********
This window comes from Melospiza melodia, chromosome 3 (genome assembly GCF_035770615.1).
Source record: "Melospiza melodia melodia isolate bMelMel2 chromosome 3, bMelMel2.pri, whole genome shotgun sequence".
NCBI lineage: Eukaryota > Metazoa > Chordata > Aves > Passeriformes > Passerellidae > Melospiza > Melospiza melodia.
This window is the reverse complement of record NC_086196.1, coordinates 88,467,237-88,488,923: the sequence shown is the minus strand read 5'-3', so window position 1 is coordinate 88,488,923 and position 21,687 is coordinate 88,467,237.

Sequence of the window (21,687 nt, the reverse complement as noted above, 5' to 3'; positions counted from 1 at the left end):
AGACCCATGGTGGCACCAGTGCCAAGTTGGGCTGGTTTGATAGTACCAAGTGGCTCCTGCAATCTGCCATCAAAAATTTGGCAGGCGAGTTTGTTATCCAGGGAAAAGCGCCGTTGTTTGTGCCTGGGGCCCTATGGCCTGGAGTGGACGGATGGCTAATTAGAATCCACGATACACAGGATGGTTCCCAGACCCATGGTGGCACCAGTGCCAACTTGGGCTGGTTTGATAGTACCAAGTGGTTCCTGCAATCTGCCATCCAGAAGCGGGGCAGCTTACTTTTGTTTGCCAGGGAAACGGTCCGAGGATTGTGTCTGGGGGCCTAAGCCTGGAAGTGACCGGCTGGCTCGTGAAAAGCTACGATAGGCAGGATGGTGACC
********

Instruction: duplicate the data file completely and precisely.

This window comes from Melospiza melodia, chromosome 3 (genome assembly GCF_035770615.1).
Source record: "Melospiza melodia melodia isolate bMelMel2 chromosome 3, bMelMel2.pri, whole genome shotgun sequence".
NCBI lineage: Eukaryota > Metazoa > Chordata > Aves > Passeriformes > Passerellidae > Melospiza > Melospiza melodia.
This window is the reverse complement of record NC_086196.1, coordinates 88,467,237-88,488,923: the sequence shown is the minus strand read 5'-3', so window position 1 is coordinate 88,488,923 and position 21,687 is coordinate 88,467,237.

Sequence of the window (21,687 nt, the reverse complement as noted above, 5' to 3'; positions counted from 1 at the left end):
AGACCCATGGTGGCACCAGTGCCAAGTTGGGCTGGTTTGATAGTACCAAGTGGCTCCTGCAATCTGCCATCAAAAATTTGGCAGGCGAGTTTGTTATCCAGGGAAAAGCGCCGTTGTTTGTGCCTGGGGCCCTATGGCCTGGAGTGGACGGATGGCTAATTAGAATCCACGATACACAGGATGGTTCCCAGACCCATGGTGGCACCAGTGCCAACTTGGGCTGGTTTGATAGTACCAAGTGGTTCCTGCAATCTGCCATCCAGAAGCGGGGCAGCTTACTTTTGTTTGCCAGGGAAACGGTCCGAGGATTGTGTCTGGGGGCCTAAGCCTGGAAGTGACCGGCTGGCTCGTGAAAAGCTACGATAGGCAGGATGGTGACC